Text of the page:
The Punahou Alumni Association Northern California (PAANC) hosted a festive lu‘au in Mill Valley with over 350 guests. Here, PAANC leadership, alumni, faculty and staff offer a toast to Punahou.

Celebrations included a baseball game at Chicago’s Wrigley Field, lion dances and cultural toasts. “Singapore alumni had batik aloha shirts and dresses made from fabric produced in their country,” said Director of Alumni Relations Doug Rigg ’84, who attended the majority of the regional celebrations.

Although the events had their own local flavor, what was felt by all was the collective swelling of pride and flood of nostalgia for the School. “The goal of using the 175th year to galvanize alumni around the world to become more engaged with the School really did happen,” Fordham shared.

From left: Director of Advancement Initiatives Kikilia Fordham ’82, President Jim Scott ’70, Kalpana Balaraman ’16, Punahou Alumni Association President Andy Bunn ’86, Myron Arakawa ’66 andTrustee Ethan Abbott ’72 led over 2,000 alumni in the 175th year’s final toast to Punahou School at the 2016 Alumni Lu‘au.

The enthusiasm reached a peak during the worldwide toast to Punahou at 18:41 local time on June 11, 2016. Graduates from as far away as France, Spain, Kenya, Iraq and Israel submitted photos and videos of themselves expressing their birthday wishes for the School. A compilation video was shown at Alumni Lu‘au and kicked off the toast on campus. “To our beloved Buff ’n Blue,” exclaimed Myron Arakawa ’66, Punahou’s director of college counseling. “To a future of unlimited possibility,” said Kalpana Balaraman ’16 as all raised a glass to Punahou.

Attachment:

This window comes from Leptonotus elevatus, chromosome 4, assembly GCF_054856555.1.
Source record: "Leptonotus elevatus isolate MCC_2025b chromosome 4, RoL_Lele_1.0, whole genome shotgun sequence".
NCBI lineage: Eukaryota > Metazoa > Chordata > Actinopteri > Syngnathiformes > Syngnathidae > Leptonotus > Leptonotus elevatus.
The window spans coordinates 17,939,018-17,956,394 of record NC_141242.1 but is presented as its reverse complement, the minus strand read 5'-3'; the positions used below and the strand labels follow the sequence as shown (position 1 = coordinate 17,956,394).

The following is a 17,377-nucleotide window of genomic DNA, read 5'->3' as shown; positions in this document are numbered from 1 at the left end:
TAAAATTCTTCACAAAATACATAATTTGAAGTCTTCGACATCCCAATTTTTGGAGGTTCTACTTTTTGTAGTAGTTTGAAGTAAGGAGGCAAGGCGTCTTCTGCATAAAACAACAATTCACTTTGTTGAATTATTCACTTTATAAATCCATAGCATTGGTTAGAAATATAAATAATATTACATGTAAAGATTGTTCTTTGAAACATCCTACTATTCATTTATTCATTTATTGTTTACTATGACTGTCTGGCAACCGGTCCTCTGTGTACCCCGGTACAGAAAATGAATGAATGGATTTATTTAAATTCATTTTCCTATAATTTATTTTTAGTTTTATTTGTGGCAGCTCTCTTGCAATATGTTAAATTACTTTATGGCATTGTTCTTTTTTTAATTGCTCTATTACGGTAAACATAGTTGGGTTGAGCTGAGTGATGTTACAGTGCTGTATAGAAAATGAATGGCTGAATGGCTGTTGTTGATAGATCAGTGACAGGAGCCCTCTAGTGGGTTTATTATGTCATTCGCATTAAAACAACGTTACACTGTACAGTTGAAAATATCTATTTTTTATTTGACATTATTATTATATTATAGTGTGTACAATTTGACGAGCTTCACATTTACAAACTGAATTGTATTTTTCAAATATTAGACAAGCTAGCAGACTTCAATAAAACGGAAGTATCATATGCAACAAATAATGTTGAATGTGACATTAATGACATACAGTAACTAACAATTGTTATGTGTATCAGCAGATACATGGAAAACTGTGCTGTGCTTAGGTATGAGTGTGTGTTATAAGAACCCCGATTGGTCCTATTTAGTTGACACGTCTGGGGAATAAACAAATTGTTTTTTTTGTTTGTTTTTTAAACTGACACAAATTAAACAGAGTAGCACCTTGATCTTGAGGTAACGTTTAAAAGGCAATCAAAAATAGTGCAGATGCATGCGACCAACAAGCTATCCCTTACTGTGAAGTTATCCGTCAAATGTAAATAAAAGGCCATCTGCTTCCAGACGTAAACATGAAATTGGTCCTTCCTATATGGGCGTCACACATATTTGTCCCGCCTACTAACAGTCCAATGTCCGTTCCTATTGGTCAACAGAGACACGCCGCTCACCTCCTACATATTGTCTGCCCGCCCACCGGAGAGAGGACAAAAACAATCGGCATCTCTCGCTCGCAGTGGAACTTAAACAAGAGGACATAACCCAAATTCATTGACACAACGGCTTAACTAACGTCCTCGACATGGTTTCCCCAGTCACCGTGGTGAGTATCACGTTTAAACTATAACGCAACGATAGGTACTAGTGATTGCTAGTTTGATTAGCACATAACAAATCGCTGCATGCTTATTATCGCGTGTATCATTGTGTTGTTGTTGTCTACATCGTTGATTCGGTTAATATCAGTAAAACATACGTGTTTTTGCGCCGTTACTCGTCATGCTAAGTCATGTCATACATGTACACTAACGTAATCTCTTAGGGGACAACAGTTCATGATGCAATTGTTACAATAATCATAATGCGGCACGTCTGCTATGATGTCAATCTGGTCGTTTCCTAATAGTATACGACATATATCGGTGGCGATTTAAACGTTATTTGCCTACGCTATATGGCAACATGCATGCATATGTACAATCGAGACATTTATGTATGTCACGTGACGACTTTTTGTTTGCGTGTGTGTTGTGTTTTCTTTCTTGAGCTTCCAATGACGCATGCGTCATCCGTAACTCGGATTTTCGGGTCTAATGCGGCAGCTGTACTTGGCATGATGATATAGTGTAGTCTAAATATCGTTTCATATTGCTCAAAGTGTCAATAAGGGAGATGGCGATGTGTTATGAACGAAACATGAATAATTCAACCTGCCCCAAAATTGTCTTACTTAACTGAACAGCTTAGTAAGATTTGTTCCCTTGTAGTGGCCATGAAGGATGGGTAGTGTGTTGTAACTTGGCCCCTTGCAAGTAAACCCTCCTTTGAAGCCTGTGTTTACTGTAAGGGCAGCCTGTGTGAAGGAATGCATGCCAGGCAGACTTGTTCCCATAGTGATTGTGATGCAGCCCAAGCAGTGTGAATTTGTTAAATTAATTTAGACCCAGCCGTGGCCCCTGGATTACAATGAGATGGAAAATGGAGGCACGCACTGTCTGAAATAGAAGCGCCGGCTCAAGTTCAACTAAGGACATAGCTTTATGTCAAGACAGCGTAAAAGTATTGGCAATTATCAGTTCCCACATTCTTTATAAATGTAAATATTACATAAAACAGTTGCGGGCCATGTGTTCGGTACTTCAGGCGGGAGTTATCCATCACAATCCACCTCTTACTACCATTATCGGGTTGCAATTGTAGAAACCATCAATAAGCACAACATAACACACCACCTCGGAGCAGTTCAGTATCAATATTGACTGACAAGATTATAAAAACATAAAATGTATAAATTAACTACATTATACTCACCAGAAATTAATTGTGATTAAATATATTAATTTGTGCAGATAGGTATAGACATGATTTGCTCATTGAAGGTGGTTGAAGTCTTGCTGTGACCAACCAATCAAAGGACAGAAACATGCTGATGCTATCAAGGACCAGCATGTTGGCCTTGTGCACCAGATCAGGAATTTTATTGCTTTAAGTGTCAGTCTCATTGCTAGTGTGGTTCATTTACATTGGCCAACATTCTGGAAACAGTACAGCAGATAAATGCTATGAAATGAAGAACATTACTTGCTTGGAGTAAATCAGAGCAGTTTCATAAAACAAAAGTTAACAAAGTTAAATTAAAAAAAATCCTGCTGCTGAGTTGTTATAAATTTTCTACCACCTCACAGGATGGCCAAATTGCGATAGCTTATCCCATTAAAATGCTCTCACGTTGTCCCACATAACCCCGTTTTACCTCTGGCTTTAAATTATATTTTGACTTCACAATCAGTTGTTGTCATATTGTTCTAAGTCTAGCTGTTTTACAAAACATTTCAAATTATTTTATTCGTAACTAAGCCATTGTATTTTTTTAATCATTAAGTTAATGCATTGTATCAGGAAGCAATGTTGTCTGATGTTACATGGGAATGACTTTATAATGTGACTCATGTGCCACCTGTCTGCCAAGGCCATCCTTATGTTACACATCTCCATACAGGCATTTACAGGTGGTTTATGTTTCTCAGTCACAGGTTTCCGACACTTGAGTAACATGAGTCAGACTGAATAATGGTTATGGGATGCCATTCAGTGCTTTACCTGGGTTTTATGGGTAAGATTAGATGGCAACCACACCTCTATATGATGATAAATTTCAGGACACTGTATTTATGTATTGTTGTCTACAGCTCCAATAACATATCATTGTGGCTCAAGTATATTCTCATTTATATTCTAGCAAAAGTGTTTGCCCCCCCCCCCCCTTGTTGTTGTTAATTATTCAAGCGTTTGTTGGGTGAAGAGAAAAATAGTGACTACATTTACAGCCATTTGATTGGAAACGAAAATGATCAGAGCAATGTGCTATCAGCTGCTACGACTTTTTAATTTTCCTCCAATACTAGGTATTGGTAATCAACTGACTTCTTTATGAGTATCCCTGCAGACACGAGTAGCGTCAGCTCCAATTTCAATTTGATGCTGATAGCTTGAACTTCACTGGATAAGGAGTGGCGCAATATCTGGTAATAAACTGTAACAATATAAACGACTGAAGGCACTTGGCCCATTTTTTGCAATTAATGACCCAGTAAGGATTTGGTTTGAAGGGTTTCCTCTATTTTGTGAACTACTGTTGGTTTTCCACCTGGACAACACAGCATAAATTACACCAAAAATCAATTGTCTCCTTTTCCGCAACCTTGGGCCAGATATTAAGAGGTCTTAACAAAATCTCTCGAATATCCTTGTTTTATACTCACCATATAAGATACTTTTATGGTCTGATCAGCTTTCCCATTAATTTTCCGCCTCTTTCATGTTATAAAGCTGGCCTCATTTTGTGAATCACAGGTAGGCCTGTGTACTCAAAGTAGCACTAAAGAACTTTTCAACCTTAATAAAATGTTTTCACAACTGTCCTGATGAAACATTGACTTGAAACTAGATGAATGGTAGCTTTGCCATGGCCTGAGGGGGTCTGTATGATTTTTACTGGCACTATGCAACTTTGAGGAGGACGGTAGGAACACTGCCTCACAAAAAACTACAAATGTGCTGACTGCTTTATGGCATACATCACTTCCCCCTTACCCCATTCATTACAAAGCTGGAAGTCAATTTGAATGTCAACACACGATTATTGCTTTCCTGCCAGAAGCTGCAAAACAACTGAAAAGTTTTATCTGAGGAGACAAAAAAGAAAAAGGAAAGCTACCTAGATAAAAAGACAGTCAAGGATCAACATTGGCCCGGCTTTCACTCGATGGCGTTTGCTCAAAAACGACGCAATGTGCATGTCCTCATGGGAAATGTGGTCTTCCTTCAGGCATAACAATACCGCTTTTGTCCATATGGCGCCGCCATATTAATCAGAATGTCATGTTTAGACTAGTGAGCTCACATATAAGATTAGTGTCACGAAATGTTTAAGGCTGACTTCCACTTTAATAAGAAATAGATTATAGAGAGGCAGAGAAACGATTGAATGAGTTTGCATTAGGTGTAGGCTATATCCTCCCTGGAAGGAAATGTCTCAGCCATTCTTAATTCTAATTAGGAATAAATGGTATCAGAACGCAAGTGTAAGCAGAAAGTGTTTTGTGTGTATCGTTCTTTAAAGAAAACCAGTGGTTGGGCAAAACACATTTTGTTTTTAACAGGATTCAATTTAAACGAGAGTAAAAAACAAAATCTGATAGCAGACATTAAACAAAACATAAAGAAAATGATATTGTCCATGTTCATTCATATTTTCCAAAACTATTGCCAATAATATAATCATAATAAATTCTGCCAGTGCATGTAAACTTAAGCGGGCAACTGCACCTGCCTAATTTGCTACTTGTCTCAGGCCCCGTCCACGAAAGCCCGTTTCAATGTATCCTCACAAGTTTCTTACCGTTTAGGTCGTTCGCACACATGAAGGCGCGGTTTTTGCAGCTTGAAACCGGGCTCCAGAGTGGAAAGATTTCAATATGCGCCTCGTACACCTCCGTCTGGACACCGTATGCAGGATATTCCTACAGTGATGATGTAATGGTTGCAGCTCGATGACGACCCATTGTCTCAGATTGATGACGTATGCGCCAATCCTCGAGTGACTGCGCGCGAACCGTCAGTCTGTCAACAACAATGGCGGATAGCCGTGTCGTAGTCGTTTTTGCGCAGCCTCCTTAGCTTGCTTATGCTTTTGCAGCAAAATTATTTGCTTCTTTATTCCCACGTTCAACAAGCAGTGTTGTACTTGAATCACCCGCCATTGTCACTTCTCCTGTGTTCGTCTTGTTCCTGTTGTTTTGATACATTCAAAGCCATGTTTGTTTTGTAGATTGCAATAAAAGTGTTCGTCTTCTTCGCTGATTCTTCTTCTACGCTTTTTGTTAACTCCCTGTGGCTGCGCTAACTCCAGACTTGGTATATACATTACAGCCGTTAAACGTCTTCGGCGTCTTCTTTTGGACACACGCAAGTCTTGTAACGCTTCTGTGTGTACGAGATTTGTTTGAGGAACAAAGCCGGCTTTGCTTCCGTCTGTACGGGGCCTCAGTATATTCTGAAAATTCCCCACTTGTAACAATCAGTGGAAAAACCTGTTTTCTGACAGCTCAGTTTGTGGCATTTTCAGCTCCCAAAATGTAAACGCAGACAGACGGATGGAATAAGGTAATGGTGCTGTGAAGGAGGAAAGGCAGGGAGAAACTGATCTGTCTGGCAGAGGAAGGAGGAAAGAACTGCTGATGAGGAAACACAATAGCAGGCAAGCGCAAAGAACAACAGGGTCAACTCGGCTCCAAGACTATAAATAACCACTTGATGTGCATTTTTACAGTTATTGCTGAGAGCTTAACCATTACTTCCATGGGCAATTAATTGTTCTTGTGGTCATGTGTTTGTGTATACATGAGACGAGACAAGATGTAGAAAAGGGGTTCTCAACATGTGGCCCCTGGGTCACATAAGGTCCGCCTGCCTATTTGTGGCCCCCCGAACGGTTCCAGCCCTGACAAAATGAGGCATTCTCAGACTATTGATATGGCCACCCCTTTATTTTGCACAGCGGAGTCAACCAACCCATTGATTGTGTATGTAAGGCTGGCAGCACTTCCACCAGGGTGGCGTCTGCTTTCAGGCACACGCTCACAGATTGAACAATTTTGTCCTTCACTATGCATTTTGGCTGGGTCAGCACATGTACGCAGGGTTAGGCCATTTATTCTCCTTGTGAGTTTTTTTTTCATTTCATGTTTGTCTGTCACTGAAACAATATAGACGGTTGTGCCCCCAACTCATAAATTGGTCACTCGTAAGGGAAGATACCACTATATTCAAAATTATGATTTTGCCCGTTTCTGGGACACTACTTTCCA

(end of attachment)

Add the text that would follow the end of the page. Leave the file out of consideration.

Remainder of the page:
The View Ahead

As part of the culmination of the 175th celebrations, over two thousand friends of Punahou gathered on campus to wish Punahou a happy 175th birthday on Thursday, June 9, 2016. Attendees reconnected with the School and rekindled old friendships as a prelude to the Alumni Lu‘au. Nostalgia took hold as visitors reacquainted themselves with campus through walking tours, reminisced about the historic objects on display in the 175th Anniversary Exhibit – “Punahou Mau

a Mau,” and listened to throwback tunes performed by the Punahou Jazz Band and guests. Together with the Punahou Trustees, the crowd sang a cheerful “Happy Birthday” before topping off the party with cake.

Although the birthday candles have been blown out, the effects of the 175th anniversary will shine on. “We haven’t only celebrated 175 years of the past,” said President Jim Scott ’70, who together with the Trustees, launched Ku‘u Punahou, a comprehensive campaign to transform teaching and learning at Punahou. “We’ve used the year to think about the next 25 years and what Punahou will be like at the bicentennial.”

Trustee and Chair of the 175th Steering Committee Ethan Abbott ’72 and Trustee and Board Chair Kitty Sullivan ’75 Wo blow out the candles on the 175th birthday cake while Trustees Connie Hee ’70 Lau and Wendy Crabb look on. A 4-foot tall cake constructed by Waileia Mineshima-Eldredge ’94, campaign operations manager, served as the perfect backdrop for the joyous occasion.

Trustee Ethan Abbott ’72 echoed: “This year was a great springboard to start planning for the 200th anniversary. It was a reflection of the past and celebration of the future, and put Punahou at the forefront of people’s minds in the world at large.

“Punahou turned 175 years old,” Abbott continued. “But the School isn’t just brick and mortar, it’s a living, breathing entity, and we are all part of it.”